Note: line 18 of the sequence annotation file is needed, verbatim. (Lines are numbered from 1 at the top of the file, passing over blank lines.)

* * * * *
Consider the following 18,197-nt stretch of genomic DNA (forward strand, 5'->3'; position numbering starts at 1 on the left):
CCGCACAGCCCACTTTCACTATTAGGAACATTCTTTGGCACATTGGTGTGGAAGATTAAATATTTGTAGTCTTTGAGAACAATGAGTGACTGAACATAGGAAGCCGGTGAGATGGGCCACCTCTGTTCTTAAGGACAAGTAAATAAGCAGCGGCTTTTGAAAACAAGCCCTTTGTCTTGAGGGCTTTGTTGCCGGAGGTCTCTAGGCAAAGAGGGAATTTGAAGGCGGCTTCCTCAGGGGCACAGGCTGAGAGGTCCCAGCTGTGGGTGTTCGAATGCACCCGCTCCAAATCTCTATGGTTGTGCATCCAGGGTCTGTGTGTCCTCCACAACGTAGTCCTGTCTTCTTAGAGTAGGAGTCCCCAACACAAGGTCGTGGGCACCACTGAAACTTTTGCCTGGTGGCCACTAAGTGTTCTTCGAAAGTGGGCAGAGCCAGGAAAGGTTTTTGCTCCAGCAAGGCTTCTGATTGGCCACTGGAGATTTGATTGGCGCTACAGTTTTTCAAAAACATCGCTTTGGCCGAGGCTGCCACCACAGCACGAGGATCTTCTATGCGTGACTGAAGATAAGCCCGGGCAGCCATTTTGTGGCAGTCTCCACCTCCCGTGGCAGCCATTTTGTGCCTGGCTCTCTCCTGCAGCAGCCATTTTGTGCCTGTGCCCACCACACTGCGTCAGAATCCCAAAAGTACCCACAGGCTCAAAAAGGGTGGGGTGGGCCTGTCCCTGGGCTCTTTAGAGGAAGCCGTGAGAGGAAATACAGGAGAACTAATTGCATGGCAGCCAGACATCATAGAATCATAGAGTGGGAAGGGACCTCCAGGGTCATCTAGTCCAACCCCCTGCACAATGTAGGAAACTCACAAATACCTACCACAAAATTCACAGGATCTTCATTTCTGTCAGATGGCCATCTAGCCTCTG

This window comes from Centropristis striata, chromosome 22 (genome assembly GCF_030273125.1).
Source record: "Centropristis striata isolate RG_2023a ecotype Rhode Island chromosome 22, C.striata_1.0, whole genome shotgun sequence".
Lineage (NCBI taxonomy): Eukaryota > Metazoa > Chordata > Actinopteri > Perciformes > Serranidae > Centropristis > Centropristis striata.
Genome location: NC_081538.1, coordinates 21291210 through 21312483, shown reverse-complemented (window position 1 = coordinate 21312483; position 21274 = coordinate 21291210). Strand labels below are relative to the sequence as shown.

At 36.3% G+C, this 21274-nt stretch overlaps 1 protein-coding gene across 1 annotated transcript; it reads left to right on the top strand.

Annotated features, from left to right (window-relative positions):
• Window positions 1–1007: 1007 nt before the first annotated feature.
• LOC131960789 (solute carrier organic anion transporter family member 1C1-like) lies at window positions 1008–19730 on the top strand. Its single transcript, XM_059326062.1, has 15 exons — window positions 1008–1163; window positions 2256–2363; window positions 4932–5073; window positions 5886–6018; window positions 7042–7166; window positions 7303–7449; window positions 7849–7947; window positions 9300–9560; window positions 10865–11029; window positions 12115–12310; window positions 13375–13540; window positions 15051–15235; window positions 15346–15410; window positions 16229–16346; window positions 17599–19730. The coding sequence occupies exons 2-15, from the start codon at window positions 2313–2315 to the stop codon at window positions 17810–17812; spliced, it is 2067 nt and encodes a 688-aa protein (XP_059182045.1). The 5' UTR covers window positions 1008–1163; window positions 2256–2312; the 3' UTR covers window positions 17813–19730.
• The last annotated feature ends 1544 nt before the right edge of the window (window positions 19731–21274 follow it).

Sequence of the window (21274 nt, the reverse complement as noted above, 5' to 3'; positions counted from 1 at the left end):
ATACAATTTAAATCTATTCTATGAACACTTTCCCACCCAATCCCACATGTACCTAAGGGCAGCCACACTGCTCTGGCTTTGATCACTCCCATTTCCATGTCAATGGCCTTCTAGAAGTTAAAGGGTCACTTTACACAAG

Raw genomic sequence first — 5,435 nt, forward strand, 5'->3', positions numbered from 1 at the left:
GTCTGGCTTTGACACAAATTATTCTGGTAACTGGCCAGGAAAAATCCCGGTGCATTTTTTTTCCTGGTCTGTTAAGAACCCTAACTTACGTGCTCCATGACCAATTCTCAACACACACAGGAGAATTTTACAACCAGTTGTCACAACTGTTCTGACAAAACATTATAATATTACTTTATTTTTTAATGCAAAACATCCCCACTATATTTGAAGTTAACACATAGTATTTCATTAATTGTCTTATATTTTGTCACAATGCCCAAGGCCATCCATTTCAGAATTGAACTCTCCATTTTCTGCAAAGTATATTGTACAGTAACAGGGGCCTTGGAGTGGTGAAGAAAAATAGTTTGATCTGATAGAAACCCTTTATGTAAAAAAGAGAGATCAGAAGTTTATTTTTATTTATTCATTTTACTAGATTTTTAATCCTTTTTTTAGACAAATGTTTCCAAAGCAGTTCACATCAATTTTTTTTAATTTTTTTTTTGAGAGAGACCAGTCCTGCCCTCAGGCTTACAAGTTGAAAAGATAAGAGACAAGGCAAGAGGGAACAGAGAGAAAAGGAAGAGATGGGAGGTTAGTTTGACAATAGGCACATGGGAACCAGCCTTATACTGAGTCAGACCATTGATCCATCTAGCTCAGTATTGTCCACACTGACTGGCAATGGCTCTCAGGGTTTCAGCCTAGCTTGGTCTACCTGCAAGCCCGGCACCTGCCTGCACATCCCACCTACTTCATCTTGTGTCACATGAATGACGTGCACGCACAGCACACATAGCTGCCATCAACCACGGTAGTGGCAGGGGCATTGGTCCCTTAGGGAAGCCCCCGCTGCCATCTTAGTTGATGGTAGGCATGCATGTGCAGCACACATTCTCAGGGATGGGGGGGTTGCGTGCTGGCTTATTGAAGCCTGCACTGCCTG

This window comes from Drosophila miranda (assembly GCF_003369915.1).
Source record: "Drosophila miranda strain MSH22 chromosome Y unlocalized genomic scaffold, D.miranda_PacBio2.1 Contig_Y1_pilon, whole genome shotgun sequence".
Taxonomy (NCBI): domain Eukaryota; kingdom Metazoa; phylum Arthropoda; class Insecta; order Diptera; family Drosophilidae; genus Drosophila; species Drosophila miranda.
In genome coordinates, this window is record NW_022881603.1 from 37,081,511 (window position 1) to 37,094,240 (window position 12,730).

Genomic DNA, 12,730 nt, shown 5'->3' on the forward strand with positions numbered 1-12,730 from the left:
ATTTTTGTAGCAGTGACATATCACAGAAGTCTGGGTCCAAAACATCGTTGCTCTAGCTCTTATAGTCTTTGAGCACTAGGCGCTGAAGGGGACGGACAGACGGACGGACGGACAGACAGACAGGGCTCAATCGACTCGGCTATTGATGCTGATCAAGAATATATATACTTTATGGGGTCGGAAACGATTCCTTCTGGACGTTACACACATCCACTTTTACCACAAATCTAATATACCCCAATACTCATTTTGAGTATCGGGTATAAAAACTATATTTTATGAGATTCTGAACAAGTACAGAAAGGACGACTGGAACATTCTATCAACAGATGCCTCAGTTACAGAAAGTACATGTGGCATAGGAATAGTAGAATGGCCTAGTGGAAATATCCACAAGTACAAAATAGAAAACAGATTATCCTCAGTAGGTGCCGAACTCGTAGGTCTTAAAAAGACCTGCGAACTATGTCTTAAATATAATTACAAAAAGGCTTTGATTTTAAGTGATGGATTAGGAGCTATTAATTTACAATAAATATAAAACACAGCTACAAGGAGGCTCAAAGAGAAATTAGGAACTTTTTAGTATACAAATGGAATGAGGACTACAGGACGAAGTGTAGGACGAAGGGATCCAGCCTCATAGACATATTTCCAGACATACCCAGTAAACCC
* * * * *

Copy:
Taxonomy (NCBI): domain Eukaryota; kingdom Metazoa; phylum Arthropoda; class Insecta; order Diptera; family Drosophilidae; genus Drosophila; species Drosophila miranda.